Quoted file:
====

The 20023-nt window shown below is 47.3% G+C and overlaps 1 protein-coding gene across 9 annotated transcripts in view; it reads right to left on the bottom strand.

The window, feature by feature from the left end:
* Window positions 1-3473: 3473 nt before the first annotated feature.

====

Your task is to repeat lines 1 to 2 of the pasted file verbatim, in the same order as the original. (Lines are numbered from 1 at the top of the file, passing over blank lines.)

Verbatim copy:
The 20023-nt window shown below is 47.3% G+C and overlaps 1 protein-coding gene across 9 annotated transcripts in view; it reads right to left on the bottom strand.

The window, feature by feature from the left end: